2% of people found adequate symptom management! THAT IS NOT enough people. My practice rule of thumb is, 75% of our IBS’ers should feel significantly better with PROPER health and lifestyle intervention. The remaining 25% should be considered for alternative diagnoses, like SIBO (but often times a slew of other things based on your symptoms, what caused your IBS to begin with, and your other IBS factors – including the role stress, anxiety, and the gut brain axis has on your gut!).
Bottom line: If you’re trying to manage on your own, and you’re not getting better, you need to involve a dietitian or health care professional who practices in IBS & gut health. The majority of my patients who come to me sub-optimally managed end up optimally managed on diet and lifestyle changes, without us ever needing to consider SIBO.
OK I’ve done all that – do I have SIBO?
Perfect. At Ignite, our principles are based in intervening on the most evidence-based approach to manage symptoms first.
This takes into account our four pillars of gut health, followed by symptom reassessment. At that point, your RD or gastroenterologist will take a FULL look at your clinical picture. Interventions tried, percent symptom improvement, labs, the underlying cause, or what I like to call the ‘trigger event’ that started these symptoms for you, pros and cons of testing vs treating, etc.
From there, we work with your physician or gastroenterologist at the diagnostic testing, and how we can best confirm for you that testing or treatment is a good option. It takes a village!
OK we’ve decided to treat, what does that look like?
Standard therapy is typically antibiotics that specifically target the bacteria in your gut, or specifically target a certain type of bacteria. There are some herbal options that there have been small studies on, and though not as efficacious as the antibiotic therapy – are an option.
Alternatively, there are a few small scale trials looking at the elemental diet as an option to manage SIBO. Again, this is something that would be under the discretion of your doctor, and under the guidance of a dietitian.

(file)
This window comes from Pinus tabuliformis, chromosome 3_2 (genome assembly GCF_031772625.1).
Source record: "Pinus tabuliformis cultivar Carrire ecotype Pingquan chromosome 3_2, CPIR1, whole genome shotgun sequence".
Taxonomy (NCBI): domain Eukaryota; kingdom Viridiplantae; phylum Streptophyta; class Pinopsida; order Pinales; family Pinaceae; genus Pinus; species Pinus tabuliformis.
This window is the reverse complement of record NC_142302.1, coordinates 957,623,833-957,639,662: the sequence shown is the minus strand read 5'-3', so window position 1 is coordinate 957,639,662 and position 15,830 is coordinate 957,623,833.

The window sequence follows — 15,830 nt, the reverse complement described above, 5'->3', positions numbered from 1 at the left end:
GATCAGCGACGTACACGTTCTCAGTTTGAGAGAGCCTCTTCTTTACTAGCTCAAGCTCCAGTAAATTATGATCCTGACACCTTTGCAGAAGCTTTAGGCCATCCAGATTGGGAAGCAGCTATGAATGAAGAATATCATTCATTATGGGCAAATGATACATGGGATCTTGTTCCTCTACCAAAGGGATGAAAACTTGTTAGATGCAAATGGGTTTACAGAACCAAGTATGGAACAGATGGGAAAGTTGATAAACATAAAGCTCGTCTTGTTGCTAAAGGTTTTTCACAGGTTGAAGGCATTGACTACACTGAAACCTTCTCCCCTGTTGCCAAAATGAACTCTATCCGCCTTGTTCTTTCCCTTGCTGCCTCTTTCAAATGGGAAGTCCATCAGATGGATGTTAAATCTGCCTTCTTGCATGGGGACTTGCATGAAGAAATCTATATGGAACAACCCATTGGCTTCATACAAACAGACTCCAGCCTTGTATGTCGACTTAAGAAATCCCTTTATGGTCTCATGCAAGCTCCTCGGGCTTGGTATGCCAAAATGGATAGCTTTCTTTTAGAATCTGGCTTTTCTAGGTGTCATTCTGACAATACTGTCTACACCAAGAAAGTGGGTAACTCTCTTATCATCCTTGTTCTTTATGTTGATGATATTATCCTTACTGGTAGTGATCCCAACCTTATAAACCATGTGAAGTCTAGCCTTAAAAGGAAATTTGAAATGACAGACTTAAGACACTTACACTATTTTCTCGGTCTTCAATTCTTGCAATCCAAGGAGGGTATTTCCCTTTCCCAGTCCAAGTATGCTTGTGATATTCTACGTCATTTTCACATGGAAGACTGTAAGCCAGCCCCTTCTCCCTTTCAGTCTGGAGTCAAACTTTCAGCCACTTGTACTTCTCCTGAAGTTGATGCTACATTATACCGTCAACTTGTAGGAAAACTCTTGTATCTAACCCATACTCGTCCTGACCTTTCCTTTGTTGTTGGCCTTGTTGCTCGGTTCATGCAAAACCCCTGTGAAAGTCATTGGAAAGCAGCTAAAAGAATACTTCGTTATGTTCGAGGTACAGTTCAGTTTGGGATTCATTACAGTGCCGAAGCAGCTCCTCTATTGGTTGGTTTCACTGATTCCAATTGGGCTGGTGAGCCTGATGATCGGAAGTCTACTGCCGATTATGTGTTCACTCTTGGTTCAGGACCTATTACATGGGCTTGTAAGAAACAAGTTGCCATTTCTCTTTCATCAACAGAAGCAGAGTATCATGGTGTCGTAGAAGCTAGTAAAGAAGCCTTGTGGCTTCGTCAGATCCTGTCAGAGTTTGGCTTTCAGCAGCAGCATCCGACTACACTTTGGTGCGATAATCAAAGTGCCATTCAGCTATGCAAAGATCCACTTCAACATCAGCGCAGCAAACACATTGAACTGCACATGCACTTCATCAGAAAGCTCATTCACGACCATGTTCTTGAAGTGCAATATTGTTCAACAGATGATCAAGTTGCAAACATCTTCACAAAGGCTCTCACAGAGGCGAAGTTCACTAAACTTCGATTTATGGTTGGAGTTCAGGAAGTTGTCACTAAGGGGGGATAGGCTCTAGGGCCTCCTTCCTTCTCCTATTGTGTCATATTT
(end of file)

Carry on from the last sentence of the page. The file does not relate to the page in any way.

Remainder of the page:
In terms of diet, a modified low FODMAP diet may be helpful to manage symptoms long term though there isn’t great evidence on dietary strategies to manage SIBO yet.
Depending on the underlying cause, the risk of relapse is quite high – so managing the underlying problem is KEY. That means understanding how this started, and how we can best manage it long term.
SIBO – the tough reality – with hope on the horizon!
When I explain it to patients and doctors, I always say, the reality is – our tests aren’t great. Our treatments aren’t great.
However, if we approach what COULD be SIBO from a logical perspective, ensuring that all other TREATABLE conditions are managed or ruled out, then we could have a stronger basis to test and treat. Otherwise we’re just taking a shot in the dark, unnecessarily prescribing antibiotics, and often times, seeing clients re-present with the same symptoms.
Ultimately, research in this area is still relatively new, and we’re learning more each day. We’re awaiting more literature, and more studies so that we can learn more about this condition and how to best manage it!